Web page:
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Cigarettes, plain packaging and trade marks

Print publication

10/04/2015

In March, MPs backed legislation for the plain packaging of cigarettes. Only health warnings, a bland colour covering the entirety of the packaging and brand names in plain, black text will be permitted.

Health campaigners have welcomed the news; tobacco companies have not. One of the arguments used by the tobacco companies is that the plain packaging legislation amounts to an unlawful and unwarranted interference with their property rights, namely the brands in which they have invested substantial sums of money over, in some cases, several decades. The possibility of compensating the brand owners for the effective confiscation of these rights does not appear to be on the table.

Under EU and UK law, if a brand owner does not use its mark, the mark is liable to revocation – a situation the tobacco companies could find themselves in if the draft legislation becomes law.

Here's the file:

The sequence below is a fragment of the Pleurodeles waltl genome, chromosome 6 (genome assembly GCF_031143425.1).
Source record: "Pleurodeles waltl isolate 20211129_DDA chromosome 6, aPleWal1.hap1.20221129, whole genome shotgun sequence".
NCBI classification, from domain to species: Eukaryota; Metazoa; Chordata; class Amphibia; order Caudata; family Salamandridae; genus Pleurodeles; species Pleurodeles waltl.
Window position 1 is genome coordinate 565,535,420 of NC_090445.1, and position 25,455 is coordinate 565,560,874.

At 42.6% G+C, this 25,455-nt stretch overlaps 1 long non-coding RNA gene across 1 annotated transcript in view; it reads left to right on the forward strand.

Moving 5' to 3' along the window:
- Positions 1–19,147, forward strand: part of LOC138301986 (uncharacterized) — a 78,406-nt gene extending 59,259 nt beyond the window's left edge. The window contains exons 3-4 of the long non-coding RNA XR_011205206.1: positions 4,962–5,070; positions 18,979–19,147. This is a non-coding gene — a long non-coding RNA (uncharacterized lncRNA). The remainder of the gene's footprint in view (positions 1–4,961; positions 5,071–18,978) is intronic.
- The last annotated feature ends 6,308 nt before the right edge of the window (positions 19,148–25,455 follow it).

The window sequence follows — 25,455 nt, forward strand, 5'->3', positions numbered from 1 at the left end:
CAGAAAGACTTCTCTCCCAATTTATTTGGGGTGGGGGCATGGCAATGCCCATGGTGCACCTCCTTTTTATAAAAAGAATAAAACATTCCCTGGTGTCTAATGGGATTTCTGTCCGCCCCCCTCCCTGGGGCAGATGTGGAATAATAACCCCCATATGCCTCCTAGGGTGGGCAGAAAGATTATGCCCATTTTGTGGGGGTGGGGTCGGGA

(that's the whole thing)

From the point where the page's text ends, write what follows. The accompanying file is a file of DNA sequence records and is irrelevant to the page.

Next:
A plain packaging law has been in effect in Australia for over two years now. The jury is still out on the health benefits of the law but one apparent consequence, not perhaps foreseen by the legislator, is an increase in the number of counterfeit cigarettes circulating on the Australian market. The counterfeit cigarettes continue to carry branding and appear to be popular with consumers. The guarantee of origin, and quality, is, however, missing from counterfeit goods; the tobacco companies are arguing that, perversely, the ban on plain packaging may be leading to greater risks as smokers cannot be sure what they are inhaling from counterfeit cigarettes.

There is an argument, which the tobacco companies can be expected to use, that the legislation may be in breach of the Paris Convention on the Protection of Intellectual Property and of various provisions of the Agreement on Trade-related Aspects of Intellectual Property Rights (TRIPS).

Assuming the draft legislation makes its way onto the statute book, it seems very likely that one or more of the tobacco companies will take legal action. Indeed, the Australian law is currently the subject of a challenge by tobacco companies.

Interestingly, there is now a debate in Australia about whether plain packaging legislation should be extended to obesity-producing foodstuffs, particularly where targeted at children. So, other brand owners – not just in the tobacco industry – will be watching developments closely.

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